Mountain folk tale
Outlaw Ozark subculture is the setting for a new American classic
This extraordinary little backwoods drama kinda sneaks up on you from the side. The bleak-sounding title and the homely looking setting are perfectly in keeping with the cluttered everyday realities from which its curiously entangled tale emerges, but they give you no reason—in the early going, at least—to anticipate either the quirky heroism or the twists of tragic nobility that will eventually drift into view.
The unassuming nature of the thing is, however, part of its rough charm and, eventually, of its modest, earthy wisdom as well. And that’s particularly true with its youthful and uncommonly resolute heroine, Ree (Jennifer Lawrence).
Ree is a 17-year-old who has been left in charge of her family household—two younger siblings and a semi-catatonic mother—in a run-down, clannish enclave somewhere in the Ozarks. She’s thinking about enlisting in the Army and getting free of it all, but she also exhibits an extraordinary sense of responsibility to her family.
Her absent father, a fugitive from justice with multiple convictions for cooking meth, has put up the family property as bail after his latest arrest. When he disappears on the eve of his court date, he leaves his family on the brink of homelessness, and it falls to Ree to see if she can track him down and avert the calamity that threatens their family.
The mystery of the father’s whereabouts is the central narrative thread, but the film’s most striking dramatic tensions come from Ree’s interactions with assorted relatives and neighbors as she pursues her increasingly complicated quest. Ree and her family are part of an outlaw subculture that has a stringently patriarchal code of honor, and her bold attempts to find her father put her at odds not only with the haughtily remote patriarchs themselves but also with the women who serve as intermediaries between them and the rest of the family.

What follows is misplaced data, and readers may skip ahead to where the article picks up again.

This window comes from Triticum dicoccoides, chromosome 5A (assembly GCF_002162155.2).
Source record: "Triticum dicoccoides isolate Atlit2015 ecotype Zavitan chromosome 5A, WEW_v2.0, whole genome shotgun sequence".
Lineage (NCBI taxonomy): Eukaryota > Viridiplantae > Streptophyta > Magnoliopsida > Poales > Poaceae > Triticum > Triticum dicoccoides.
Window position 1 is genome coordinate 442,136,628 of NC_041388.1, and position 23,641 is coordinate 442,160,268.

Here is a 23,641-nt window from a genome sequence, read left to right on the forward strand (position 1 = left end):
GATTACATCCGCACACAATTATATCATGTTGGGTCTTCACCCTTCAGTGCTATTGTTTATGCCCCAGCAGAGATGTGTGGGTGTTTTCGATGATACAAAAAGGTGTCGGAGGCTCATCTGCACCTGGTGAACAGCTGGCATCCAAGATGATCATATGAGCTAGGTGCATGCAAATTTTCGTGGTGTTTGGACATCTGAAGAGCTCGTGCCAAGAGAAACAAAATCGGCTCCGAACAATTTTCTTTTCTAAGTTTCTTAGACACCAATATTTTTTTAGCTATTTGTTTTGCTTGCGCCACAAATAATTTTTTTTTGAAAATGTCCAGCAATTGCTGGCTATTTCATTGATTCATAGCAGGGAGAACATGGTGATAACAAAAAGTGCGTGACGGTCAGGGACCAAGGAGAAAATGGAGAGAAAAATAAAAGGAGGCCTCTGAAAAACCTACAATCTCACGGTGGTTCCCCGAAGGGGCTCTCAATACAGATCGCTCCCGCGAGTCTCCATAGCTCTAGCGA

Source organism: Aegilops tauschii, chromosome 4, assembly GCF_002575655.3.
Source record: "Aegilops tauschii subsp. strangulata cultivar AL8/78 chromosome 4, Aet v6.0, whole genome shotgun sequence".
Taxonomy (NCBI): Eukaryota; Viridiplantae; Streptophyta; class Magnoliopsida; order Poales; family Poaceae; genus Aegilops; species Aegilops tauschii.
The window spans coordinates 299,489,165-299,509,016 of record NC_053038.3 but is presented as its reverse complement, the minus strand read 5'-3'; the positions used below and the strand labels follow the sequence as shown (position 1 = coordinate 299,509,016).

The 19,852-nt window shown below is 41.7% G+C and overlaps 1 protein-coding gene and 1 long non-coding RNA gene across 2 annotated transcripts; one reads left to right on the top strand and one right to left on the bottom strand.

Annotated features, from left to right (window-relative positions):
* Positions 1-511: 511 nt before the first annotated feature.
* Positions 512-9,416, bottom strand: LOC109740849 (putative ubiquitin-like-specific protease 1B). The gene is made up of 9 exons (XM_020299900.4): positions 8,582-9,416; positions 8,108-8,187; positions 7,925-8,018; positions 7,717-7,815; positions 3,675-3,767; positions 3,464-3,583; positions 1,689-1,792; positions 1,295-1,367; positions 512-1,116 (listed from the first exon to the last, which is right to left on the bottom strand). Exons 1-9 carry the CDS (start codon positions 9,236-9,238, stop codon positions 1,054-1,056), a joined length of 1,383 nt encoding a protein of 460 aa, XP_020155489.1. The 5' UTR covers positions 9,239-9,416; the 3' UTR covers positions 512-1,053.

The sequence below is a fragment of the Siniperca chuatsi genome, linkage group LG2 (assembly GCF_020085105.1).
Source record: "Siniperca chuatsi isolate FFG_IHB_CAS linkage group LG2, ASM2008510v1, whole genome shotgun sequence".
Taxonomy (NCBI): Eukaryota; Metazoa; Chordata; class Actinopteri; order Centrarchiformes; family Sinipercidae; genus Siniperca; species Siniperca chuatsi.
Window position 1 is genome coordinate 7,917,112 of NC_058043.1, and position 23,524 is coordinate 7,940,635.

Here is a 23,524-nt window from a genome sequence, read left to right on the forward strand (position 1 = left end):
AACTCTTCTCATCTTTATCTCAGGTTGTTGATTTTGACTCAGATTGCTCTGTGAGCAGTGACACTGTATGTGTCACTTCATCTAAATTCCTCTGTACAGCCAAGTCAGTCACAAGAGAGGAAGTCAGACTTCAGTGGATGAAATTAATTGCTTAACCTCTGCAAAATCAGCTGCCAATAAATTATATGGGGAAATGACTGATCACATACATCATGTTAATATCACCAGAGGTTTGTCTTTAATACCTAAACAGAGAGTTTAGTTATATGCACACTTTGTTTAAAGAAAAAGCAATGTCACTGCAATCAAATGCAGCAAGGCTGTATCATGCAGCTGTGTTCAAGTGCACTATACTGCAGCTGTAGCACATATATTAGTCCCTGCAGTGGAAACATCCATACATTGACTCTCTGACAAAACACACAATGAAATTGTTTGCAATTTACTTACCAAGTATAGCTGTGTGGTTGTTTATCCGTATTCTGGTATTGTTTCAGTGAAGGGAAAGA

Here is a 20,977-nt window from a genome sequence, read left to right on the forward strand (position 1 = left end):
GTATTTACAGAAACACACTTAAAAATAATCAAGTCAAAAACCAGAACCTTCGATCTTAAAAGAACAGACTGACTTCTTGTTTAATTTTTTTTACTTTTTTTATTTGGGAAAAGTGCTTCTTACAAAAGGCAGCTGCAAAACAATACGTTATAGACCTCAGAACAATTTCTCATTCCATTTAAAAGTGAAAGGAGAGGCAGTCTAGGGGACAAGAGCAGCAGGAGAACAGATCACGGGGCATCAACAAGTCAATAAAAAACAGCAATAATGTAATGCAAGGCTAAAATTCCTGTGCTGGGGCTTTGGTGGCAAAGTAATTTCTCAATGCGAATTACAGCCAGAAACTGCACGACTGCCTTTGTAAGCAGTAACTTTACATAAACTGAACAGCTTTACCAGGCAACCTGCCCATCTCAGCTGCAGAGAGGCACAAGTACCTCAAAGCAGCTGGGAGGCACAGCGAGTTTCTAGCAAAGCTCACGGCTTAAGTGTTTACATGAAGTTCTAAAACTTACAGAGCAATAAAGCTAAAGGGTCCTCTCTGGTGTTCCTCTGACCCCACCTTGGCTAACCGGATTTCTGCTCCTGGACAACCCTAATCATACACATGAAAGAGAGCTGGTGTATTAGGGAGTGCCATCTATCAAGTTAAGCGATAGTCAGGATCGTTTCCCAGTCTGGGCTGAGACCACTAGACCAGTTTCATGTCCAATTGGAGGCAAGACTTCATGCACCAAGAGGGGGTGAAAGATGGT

Lawrence brings an understated conviction to Ree’s mixture of scrappy resourcefulness and raw innocence. John Hawkes is starkly unsentimental as her deeply conflicted Uncle Teardrop, who is both obstacle and aide in Ree’s quest, and Dale Dickey is superb as Merab, wife of the clan’s most imposing and unreachable patriarch—she, too, is both obstacle and aide to Ree, with the added paradox of being the prime example of the clan’s women, several of whom give obeisance to the patriarchy while also gesturing, usually rather sketchily, toward a somewhat more sisterly code of honor.
Garret Dillahunt is very good with another figure of understated irony, Sheriff Baskin, who is ostensibly one of the clan’s nemeses. But—like the bail-bondsman Satterfield (Tate Taylor)—he’s trying to live by several codes of law all at once.
Director Debra Granik and producer Anne Rosellini co-wrote the screenplay adaptation of the novel by Daniel Woodrell.
Woodrell, who also wrote the novel from which Ang Lee’s post-Civil War western Ride With the Devil was drawn, seems an Ozark-based cross between Cormac McCarthy and Elmore Leonard. Granik’s smart, laconic direction and Michael McDonough’s moody-gray cinematography do full justice to that flavorsome blend.